Chaos in the Kitchen & The High Order of Making Dinner

The biggest obstacles to cooking meals are fabricated notions of what the experience should be; most of our heads swim with images of idyllic cookery produced by magazines and television networks (and now even food bloggers) where the set is beautifully propped and orderly with ingredients pre-measured and prep surface pristine.  The end product is hero.  At the same time, we are entertained by the high drama of the reality cupcake bake off TV show - which my friend's husband won recently, by the way.  It's called reality TV, but even here the pantry is stocked beyond imagination; no worries if one should hanker to put beets in 1000 cupcakes - they're there for you.

Eckhart Tolle writes in his book The New Earth, "The mind is more comfortable in a landscaped park because it has been planned through thought; it has not been grown organically.  In the forest, there is an incomprehensible order that to the mind looks like chaos."  I liken the landscaped park to the way most people are comfortable cooking and the forest to the reality of 5 - 7 p.m.;  people coming and going (irritable from traffic), homework going on, phone conversations, plans, forms to be signed, a ride needed, the dog to be walked, the children hungry, dinner to be made.  On the surface appears to be chaos.  But take a deep breath, open the pantry, imagine the kind of meal you would like to eat and experience a higher order, much like that of the forest, which lets dinner come together with ease.

It does not have to be perfect.  It does not have to be planned.  With your pantry even modestly stocked there's the opportunity for improvisation and cooking not just delicious, but really fabulous and simple everyday meals.  The only other thing you need is little imagination and the ability to wipe away those notions of how it should come together and what the end result should be.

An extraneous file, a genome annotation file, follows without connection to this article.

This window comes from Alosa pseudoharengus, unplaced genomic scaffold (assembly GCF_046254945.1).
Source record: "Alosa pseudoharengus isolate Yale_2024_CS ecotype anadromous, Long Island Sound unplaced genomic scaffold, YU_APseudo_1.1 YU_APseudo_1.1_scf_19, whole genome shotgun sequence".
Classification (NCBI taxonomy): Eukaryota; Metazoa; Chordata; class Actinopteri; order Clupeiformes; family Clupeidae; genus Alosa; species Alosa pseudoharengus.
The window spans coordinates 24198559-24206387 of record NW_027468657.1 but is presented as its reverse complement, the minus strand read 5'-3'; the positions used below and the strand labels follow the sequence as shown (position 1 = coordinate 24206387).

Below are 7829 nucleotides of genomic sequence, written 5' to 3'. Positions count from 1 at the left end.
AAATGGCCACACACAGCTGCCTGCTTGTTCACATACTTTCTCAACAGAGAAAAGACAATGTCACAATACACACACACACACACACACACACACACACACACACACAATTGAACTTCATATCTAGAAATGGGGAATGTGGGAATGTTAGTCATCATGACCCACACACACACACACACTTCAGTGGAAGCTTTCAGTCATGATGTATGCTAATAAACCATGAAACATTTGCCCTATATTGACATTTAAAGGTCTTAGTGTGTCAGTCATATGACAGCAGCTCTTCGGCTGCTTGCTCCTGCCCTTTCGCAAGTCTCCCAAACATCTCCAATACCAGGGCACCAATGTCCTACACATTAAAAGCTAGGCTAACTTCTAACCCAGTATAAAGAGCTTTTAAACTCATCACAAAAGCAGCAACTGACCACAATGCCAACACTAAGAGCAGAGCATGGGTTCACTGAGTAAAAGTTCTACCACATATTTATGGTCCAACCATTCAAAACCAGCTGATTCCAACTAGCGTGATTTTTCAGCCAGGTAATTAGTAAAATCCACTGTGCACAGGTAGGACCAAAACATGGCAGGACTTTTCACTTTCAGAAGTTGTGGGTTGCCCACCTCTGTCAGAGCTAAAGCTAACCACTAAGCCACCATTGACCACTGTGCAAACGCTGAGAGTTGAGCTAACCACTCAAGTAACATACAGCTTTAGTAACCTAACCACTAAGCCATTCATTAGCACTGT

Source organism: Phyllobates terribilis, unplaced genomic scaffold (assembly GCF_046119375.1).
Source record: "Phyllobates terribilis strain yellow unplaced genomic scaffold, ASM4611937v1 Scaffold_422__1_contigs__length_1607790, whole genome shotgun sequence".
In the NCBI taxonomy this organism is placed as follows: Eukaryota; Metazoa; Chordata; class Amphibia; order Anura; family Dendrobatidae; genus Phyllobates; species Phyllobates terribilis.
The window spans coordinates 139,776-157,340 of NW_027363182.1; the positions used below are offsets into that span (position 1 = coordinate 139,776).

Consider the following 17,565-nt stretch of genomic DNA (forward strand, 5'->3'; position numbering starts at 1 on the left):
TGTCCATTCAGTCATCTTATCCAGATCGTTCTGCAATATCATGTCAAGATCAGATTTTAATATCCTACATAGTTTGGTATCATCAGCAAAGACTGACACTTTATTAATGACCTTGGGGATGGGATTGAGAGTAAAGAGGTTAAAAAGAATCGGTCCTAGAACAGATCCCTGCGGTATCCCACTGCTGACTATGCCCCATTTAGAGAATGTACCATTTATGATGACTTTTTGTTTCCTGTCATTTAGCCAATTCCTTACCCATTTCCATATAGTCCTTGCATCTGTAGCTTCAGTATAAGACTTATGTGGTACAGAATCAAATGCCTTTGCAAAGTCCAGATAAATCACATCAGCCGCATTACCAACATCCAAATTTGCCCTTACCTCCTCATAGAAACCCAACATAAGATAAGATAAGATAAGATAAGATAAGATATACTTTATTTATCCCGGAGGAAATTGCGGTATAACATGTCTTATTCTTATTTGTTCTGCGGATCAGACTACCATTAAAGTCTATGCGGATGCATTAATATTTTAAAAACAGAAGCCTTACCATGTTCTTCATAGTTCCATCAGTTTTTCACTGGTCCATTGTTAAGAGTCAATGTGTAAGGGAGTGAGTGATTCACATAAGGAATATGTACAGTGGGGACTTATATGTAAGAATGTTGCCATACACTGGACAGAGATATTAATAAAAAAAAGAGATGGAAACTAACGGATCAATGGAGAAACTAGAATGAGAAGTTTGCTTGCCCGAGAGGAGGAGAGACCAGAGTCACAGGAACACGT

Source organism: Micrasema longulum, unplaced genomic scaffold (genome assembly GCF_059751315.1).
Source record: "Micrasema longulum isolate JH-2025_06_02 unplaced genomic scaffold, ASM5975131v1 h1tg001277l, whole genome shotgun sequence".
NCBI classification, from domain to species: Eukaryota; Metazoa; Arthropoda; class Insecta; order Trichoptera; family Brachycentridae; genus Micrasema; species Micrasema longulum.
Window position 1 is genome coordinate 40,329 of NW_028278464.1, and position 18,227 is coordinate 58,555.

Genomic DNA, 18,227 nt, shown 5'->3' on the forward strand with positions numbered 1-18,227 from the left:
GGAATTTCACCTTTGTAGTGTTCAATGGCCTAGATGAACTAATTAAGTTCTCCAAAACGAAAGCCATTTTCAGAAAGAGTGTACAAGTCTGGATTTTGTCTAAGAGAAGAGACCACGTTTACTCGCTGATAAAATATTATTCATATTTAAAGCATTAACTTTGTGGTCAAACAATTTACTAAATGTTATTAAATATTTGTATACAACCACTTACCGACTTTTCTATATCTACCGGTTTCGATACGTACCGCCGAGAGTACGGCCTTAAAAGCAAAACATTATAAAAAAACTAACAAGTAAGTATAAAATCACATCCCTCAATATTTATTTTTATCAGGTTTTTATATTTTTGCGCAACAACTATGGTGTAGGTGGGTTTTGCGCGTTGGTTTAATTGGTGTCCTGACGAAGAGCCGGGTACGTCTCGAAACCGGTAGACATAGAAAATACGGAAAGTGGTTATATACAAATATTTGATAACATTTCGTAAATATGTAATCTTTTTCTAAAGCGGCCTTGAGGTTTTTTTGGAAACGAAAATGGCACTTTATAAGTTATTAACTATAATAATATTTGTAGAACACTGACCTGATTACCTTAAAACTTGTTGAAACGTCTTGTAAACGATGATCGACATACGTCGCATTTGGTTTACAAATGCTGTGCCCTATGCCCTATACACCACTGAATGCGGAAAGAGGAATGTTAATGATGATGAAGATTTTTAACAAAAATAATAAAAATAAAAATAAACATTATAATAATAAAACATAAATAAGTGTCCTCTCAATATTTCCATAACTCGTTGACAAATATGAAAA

Living in the moment is a goal becoming increasingly popular.  Extend this idea to cooking - using the senses of taste, touch and smell - and you have perhaps the best kitchen tool of all for meeting the high order of making meals from scratch day after day.

The Spring Fingerling Potato and Leek Tart I was preparing just last night resorted to becoming a more mainstream Ham and Cheddar Tart in progress - as the shell was par baking - due to timing and schedules.  (I will add, due to a lack of planning and energy on my part, the tart dough did not get its recommended 1 hour chill in the fridge or a lining of parchment during the par bake.  The crust was wonderful, which proves only that the more you cook the more you know which steps can be skipped in a pinch.)  Most importantly, our family ate dinner together.  We discussed what unfolded during the day;  disappointing news, orchestra rehearsal, an upcoming party.  The tart was delicious, a little fruit salad on the side, and the meal pleasurable.

The fingerling potatoes will instead by used tonight with a Sherry Basted Pork Tenderloin.  I'll set a few aside for another attempt at the fingerling potato and leek tart later in the week.